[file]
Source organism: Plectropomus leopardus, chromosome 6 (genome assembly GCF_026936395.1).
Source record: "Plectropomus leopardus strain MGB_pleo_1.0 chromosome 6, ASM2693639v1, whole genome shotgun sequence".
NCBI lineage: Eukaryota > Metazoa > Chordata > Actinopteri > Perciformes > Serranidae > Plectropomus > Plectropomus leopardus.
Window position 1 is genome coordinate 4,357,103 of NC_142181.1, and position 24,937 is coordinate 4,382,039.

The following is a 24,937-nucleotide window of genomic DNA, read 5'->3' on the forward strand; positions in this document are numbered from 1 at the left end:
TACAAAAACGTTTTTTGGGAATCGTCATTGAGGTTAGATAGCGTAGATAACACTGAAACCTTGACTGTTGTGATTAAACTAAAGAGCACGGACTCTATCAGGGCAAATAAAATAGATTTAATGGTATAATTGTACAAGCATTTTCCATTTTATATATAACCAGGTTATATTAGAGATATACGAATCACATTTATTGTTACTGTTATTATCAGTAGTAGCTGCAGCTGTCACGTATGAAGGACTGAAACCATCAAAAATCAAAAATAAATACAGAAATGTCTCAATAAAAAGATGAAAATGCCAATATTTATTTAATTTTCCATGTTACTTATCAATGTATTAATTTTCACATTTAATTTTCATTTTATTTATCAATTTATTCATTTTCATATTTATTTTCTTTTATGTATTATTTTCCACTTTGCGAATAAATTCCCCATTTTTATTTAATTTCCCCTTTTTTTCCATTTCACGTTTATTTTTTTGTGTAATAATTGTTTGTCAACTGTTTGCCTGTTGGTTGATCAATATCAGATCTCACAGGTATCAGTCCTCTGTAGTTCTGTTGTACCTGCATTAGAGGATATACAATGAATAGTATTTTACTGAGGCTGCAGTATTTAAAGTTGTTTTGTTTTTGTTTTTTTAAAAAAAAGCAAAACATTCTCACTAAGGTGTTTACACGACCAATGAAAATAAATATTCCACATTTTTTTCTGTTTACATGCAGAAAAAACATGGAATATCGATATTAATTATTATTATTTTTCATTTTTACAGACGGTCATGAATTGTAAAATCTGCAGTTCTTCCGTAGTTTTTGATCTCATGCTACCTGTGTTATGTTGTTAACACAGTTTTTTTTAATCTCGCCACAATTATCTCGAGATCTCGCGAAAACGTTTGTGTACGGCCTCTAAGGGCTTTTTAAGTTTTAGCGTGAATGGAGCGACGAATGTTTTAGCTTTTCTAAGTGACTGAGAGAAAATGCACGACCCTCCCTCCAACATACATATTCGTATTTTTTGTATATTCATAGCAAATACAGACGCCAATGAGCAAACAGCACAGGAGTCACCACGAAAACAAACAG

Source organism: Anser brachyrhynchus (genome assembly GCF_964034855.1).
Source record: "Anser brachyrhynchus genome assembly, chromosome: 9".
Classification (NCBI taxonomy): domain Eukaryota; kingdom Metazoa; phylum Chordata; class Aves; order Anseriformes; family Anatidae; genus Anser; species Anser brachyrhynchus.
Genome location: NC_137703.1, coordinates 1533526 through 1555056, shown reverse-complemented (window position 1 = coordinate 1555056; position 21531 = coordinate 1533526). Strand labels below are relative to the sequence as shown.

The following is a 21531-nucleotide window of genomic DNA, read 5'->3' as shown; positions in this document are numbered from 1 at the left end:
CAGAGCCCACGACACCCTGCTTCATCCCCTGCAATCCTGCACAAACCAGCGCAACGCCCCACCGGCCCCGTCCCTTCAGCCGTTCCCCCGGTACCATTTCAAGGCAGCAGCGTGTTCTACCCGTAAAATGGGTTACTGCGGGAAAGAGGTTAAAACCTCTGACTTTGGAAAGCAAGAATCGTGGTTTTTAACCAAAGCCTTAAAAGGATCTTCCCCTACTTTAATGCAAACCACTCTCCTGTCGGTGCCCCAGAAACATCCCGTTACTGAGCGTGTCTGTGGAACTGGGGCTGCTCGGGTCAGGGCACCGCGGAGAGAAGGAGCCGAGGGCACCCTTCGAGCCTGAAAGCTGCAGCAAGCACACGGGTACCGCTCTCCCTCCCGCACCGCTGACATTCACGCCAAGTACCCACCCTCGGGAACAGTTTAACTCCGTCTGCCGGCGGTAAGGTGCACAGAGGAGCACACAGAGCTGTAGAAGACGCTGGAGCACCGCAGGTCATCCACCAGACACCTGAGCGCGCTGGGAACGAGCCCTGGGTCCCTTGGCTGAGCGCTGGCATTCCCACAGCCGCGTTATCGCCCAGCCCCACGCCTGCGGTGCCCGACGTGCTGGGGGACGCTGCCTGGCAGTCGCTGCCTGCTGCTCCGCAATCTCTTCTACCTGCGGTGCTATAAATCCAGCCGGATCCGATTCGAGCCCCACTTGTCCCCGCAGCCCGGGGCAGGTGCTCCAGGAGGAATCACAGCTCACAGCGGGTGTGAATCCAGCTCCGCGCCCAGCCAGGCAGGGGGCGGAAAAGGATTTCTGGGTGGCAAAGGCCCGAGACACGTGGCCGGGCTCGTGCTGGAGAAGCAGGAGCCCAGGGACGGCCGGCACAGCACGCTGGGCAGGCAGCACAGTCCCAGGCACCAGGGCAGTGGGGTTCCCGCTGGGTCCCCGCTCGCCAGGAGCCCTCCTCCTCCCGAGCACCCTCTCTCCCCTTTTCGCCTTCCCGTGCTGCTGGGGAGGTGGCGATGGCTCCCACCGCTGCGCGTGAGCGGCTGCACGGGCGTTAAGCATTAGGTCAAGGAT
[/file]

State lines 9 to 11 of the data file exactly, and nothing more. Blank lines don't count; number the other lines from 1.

Classification (NCBI taxonomy): domain Eukaryota; kingdom Metazoa; phylum Chordata; class Aves; order Anseriformes; family Anatidae; genus Anser; species Anser brachyrhynchus.
Genome location: NC_137703.1, coordinates 1533526 through 1555056, shown reverse-complemented (window position 1 = coordinate 1555056; position 21531 = coordinate 1533526). Strand labels below are relative to the sequence as shown.

The following is a 21531-nucleotide window of genomic DNA, read 5'->3' as shown; positions in this document are numbered from 1 at the left end: